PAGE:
Idaho officials are stepping up efforts to better understand why children end up in foster care.
The Idaho Department of Health and Welfare implemented a new system in June to track reasons behind children entering the foster care system, and data that month shows almost half of Idaho’s foster care placements were due to parental drug use. Officials nationwide have reported an increase in children going into foster care because of parents using drugs, possibly as a result of the opioid crisis.
Researchers say from 2000 to 2017, the number of children being placed in foster care doubled nationwide, and 1.2 million of the 5 million children total saw parental drug use as the primary reason they entered foster care. Researchers saw a steady rise in foster care placements attributable to parental drug use, from around 15 percent in 2000 to 36 percent in 2017. A similar trend is occurring in Idaho.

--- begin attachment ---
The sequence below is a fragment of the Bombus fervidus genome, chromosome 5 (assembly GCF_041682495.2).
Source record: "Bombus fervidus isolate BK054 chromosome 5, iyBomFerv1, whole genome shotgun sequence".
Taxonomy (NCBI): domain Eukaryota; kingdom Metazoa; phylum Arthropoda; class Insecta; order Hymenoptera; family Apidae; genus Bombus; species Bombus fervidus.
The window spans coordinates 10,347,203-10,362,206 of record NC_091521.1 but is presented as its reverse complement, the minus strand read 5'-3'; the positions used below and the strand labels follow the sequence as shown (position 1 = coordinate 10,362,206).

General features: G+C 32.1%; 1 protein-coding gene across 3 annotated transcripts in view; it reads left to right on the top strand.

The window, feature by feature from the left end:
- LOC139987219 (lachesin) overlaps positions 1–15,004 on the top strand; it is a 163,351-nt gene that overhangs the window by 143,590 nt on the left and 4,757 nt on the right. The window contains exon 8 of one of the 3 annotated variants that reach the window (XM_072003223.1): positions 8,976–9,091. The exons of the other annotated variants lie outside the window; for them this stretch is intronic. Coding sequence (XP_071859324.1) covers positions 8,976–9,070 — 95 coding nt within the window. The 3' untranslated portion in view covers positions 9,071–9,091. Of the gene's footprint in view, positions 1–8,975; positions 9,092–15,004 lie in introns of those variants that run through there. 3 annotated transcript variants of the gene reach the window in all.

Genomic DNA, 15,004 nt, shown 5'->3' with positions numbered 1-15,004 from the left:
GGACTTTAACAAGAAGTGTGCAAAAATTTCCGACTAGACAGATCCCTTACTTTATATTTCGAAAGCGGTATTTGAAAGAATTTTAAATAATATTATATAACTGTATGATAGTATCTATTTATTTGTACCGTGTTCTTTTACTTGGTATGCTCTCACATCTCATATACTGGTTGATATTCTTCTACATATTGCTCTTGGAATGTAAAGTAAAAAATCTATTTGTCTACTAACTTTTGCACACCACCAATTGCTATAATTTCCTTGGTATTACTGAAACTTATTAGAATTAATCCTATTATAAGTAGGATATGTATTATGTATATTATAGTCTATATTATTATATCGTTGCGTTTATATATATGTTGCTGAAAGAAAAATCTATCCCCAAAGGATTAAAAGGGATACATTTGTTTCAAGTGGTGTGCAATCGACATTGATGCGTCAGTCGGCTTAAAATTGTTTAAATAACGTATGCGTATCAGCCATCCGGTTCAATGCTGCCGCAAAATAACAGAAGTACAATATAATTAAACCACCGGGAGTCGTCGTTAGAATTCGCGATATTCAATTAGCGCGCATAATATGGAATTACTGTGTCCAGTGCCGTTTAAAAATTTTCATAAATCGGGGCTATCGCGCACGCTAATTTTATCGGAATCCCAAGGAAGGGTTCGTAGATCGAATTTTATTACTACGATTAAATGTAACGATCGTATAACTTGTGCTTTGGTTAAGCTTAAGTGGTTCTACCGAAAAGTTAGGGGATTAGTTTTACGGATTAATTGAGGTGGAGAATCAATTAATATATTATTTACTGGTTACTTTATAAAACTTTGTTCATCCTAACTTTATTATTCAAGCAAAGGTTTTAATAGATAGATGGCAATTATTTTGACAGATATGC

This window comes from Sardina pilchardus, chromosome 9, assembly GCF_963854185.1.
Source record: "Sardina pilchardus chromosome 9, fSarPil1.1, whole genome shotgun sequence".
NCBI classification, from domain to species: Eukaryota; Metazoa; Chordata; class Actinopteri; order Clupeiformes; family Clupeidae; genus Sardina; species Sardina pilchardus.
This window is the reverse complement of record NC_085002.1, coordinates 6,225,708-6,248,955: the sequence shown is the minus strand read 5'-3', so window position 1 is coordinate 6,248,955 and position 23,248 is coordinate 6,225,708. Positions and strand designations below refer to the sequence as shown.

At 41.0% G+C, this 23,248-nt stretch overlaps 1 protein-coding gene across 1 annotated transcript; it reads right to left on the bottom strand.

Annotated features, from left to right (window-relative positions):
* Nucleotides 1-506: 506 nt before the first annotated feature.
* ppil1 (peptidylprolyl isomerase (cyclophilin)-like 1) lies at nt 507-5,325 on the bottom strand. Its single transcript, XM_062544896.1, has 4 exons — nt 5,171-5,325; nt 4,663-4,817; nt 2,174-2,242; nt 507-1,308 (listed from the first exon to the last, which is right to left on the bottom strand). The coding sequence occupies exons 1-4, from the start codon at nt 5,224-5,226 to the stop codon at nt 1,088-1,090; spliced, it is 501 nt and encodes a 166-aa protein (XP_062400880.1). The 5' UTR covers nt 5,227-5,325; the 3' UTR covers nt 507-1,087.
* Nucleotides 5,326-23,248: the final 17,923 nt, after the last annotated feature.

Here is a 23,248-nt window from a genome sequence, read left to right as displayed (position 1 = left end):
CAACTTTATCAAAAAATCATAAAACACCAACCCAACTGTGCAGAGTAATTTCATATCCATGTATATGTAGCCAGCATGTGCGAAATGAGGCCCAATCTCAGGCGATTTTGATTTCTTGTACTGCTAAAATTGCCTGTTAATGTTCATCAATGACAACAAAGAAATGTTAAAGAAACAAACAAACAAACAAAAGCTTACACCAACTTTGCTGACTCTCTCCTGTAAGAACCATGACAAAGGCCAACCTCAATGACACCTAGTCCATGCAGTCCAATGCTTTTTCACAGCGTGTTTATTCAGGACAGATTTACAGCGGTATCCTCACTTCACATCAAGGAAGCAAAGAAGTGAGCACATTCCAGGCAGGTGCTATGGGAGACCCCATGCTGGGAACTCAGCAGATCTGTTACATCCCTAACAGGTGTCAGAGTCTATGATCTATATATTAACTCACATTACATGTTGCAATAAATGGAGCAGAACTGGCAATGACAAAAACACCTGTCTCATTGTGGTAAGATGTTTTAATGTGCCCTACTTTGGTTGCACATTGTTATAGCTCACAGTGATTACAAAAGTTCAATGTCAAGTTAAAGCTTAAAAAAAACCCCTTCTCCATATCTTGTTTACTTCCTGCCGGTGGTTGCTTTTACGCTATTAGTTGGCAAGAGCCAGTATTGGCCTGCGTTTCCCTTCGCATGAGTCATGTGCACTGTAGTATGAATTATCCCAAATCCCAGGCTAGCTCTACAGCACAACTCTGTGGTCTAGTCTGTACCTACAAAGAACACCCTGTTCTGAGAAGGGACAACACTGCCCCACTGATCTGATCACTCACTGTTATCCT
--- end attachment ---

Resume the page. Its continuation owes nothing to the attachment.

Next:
As of this past June 30th, 46 percent of the 1,800 children in foster care in Idaho were placed there because of a parent’s drug use. Other factors include domestic violence and mental health. In fiscal year 2019, 3,100 Idaho children were placed in foster care, an increase of 600 children in five years.
The number of children in foster care grew by 24 percent in those five years, while the state’s general population only grew by 7.5 percent.
Health and Welfare’s new tracking system adds to the agency’s criteria parental drug use and other factors. Previously, data on why children were entering foster care was tracked by categories such as sexual abuse, neglect, or physical abuse. (Idaho Press)